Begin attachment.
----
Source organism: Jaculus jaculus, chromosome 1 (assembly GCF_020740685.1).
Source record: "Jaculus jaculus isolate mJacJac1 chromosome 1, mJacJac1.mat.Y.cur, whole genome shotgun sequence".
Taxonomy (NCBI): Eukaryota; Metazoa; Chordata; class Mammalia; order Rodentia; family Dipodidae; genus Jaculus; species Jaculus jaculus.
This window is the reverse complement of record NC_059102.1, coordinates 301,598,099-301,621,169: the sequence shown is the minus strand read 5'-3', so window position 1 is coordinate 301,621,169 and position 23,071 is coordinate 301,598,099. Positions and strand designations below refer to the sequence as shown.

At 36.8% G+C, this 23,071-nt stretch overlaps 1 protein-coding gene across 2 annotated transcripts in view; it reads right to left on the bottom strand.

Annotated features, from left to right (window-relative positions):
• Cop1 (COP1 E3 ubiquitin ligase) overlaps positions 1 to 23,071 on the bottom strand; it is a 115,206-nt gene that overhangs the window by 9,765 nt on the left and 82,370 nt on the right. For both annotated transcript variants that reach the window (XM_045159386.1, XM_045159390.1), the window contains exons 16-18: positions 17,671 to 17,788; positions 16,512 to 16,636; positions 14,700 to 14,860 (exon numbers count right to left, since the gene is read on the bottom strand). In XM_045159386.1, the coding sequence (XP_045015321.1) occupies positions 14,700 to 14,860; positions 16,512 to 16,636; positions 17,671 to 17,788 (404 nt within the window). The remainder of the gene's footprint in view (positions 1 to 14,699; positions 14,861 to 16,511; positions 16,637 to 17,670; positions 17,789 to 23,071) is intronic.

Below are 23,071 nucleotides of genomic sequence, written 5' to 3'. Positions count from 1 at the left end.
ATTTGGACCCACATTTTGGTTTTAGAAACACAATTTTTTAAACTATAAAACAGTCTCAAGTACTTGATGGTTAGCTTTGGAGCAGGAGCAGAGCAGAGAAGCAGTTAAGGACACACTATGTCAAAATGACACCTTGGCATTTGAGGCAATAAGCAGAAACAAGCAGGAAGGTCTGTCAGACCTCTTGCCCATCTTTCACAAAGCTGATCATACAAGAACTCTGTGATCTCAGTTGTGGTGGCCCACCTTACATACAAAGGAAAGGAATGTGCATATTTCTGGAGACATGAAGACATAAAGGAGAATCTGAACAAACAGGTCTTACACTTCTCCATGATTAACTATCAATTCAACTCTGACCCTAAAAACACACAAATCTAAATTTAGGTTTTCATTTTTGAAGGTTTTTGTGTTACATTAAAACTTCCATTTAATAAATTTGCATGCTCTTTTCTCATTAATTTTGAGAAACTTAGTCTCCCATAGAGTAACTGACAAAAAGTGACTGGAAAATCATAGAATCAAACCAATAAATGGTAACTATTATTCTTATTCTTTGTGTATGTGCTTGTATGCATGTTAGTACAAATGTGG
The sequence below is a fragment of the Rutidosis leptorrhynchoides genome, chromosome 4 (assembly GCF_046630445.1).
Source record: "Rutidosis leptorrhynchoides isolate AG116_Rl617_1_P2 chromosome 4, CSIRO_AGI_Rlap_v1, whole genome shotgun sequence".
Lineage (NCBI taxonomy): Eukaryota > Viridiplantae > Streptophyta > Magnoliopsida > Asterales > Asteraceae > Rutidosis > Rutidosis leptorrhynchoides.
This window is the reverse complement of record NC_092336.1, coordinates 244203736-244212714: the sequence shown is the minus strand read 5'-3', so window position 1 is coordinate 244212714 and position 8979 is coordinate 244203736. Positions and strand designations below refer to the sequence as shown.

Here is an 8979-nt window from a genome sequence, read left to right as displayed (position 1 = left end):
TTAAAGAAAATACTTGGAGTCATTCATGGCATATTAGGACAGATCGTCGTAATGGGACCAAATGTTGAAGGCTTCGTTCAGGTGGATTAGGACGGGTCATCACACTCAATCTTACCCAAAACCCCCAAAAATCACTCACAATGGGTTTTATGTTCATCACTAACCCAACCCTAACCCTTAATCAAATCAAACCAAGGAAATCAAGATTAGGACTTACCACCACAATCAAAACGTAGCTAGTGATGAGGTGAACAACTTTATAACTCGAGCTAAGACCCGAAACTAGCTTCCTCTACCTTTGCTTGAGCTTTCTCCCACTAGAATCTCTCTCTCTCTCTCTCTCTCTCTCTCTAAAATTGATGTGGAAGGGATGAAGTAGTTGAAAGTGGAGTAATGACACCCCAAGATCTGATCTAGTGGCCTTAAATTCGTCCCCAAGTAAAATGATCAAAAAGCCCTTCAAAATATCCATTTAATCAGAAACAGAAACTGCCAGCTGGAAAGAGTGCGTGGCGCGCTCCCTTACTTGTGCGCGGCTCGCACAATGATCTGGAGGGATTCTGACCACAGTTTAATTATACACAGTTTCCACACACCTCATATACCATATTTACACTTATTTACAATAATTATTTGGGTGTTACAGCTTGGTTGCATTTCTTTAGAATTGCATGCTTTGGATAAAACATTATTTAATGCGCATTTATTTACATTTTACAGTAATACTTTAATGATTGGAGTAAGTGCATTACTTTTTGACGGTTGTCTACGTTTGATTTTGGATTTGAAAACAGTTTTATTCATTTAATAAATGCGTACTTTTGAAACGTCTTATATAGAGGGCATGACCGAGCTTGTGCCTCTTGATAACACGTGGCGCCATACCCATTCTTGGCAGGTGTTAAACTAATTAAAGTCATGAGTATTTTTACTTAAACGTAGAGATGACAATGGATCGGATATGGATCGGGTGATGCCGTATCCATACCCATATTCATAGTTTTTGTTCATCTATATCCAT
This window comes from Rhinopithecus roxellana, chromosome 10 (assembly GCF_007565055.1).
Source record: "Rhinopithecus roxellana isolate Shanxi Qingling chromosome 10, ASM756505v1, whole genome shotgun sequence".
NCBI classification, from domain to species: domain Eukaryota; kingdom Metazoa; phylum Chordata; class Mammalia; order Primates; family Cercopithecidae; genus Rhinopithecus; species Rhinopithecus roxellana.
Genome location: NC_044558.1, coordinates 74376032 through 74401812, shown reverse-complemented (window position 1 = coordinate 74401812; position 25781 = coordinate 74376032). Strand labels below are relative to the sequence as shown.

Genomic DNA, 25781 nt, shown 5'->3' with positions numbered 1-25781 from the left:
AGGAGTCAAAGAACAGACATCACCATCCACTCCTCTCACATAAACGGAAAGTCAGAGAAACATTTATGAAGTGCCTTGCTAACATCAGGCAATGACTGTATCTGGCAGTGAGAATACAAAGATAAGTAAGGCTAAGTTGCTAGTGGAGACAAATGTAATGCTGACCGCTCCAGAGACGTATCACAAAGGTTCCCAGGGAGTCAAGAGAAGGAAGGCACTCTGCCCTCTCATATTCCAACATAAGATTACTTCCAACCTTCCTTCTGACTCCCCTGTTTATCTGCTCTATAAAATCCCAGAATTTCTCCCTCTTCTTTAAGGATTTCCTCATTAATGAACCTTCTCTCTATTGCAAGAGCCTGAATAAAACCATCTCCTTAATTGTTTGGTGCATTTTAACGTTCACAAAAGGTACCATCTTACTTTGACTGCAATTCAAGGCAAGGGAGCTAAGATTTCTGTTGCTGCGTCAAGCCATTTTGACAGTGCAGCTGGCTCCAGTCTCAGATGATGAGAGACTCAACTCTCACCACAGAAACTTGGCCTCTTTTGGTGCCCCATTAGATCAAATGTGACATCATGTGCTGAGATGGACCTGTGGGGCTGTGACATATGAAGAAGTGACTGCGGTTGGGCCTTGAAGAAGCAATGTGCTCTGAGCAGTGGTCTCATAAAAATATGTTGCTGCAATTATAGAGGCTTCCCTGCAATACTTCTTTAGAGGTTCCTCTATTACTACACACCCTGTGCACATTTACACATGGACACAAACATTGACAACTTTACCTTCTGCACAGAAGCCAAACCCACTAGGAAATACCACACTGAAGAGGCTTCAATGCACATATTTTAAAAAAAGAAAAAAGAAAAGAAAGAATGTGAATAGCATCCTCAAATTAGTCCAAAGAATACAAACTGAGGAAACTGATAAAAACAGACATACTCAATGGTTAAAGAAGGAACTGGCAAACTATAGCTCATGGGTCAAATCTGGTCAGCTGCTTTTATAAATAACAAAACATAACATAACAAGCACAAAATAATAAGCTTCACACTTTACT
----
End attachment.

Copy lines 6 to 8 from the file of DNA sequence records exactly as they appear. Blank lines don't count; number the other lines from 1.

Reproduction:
Annotated features, from left to right (window-relative positions):
• Cop1 (COP1 E3 ubiquitin ligase) overlaps positions 1 to 23,071 on the bottom strand; it is a 115,206-nt gene that overhangs the window by 9,765 nt on the left and 82,370 nt on the right. For both annotated transcript variants that reach the window (XM_045159386.1, XM_045159390.1), the window contains exons 16-18: positions 17,671 to 17,788; positions 16,512 to 16,636; positions 14,700 to 14,860 (exon numbers count right to left, since the gene is read on the bottom strand). In XM_045159386.1, the coding sequence (XP_045015321.1) occupies positions 14,700 to 14,860; positions 16,512 to 16,636; positions 17,671 to 17,788 (404 nt within the window). The remainder of the gene's footprint in view (positions 1 to 14,699; positions 14,861 to 16,511; positions 16,637 to 17,670; positions 17,789 to 23,071) is intronic.

Below are 23,071 nucleotides of genomic sequence, written 5' to 3'. Positions count from 1 at the left end.